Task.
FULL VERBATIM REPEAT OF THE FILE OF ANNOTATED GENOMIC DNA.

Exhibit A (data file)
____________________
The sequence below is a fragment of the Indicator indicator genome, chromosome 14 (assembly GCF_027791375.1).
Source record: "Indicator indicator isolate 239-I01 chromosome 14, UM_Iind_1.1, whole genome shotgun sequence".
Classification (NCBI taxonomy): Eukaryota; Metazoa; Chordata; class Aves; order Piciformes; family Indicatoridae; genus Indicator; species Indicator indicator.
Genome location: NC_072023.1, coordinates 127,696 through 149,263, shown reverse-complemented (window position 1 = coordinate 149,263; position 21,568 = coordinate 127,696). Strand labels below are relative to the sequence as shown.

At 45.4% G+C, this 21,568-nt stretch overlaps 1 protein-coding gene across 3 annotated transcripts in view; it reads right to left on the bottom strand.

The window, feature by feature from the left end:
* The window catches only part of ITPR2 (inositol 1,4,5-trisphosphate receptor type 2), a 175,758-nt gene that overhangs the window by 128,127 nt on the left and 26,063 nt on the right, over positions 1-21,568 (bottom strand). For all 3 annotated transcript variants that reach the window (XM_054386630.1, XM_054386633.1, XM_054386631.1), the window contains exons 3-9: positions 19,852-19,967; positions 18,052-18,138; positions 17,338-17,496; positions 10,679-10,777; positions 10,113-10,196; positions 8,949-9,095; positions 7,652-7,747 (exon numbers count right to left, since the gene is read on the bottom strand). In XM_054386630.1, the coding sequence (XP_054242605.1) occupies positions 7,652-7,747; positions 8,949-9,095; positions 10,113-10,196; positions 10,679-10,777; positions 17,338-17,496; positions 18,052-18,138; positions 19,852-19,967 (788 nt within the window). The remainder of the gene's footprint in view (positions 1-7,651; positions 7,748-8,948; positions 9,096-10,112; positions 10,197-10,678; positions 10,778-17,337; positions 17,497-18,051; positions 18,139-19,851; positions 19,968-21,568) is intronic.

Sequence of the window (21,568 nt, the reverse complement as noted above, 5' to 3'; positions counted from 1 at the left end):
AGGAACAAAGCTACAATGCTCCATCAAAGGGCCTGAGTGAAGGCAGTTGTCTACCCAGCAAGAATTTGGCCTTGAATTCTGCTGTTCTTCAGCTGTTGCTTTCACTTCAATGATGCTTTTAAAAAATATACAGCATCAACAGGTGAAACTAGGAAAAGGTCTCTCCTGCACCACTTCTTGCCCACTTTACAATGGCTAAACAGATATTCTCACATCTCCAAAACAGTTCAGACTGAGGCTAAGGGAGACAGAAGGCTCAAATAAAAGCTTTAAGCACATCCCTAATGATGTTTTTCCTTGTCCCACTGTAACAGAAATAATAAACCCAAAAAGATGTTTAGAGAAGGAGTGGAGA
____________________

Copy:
The sequence below is a fragment of the Indicator indicator genome, chromosome 14 (assembly GCF_027791375.1).
Source record: "Indicator indicator isolate 239-I01 chromosome 14, UM_Iind_1.1, whole genome shotgun sequence".
Classification (NCBI taxonomy): Eukaryota; Metazoa; Chordata; class Aves; order Piciformes; family Indicatoridae; genus Indicator; species Indicator indicator.
Genome location: NC_072023.1, coordinates 127,696 through 149,263, shown reverse-complemented (window position 1 = coordinate 149,263; position 21,568 = coordinate 127,696). Strand labels below are relative to the sequence as shown.

At 45.4% G+C, this 21,568-nt stretch overlaps 1 protein-coding gene across 3 annotated transcripts in view; it reads right to left on the bottom strand.

The window, feature by feature from the left end:
* The window catches only part of ITPR2 (inositol 1,4,5-trisphosphate receptor type 2), a 175,758-nt gene that overhangs the window by 128,127 nt on the left and 26,063 nt on the right, over positions 1-21,568 (bottom strand). For all 3 annotated transcript variants that reach the window (XM_054386630.1, XM_054386633.1, XM_054386631.1), the window contains exons 3-9: positions 19,852-19,967; positions 18,052-18,138; positions 17,338-17,496; positions 10,679-10,777; positions 10,113-10,196; positions 8,949-9,095; positions 7,652-7,747 (exon numbers count right to left, since the gene is read on the bottom strand). In XM_054386630.1, the coding sequence (XP_054242605.1) occupies positions 7,652-7,747; positions 8,949-9,095; positions 10,113-10,196; positions 10,679-10,777; positions 17,338-17,496; positions 18,052-18,138; positions 19,852-19,967 (788 nt within the window). The remainder of the gene's footprint in view (positions 1-7,651; positions 7,748-8,948; positions 9,096-10,112; positions 10,197-10,678; positions 10,778-17,337; positions 17,497-18,051; positions 18,139-19,851; positions 19,968-21,568) is intronic.

Sequence of the window (21,568 nt, the reverse complement as noted above, 5' to 3'; positions counted from 1 at the left end):
AGGAACAAAGCTACAATGCTCCATCAAAGGGCCTGAGTGAAGGCAGTTGTCTACCCAGCAAGAATTTGGCCTTGAATTCTGCTGTTCTTCAGCTGTTGCTTTCACTTCAATGATGCTTTTAAAAAATATACAGCATCAACAGGTGAAACTAGGAAAAGGTCTCTCCTGCACCACTTCTTGCCCACTTTACAATGGCTAAACAGATATTCTCACATCTCCAAAACAGTTCAGACTGAGGCTAAGGGAGACAGAAGGCTCAAATAAAAGCTTTAAGCACATCCCTAATGATGTTTTTCCTTGTCCCACTGTAACAGAAATAATAAACCCAAAAAGATGTTTAGAGAAGGAGTGGAGA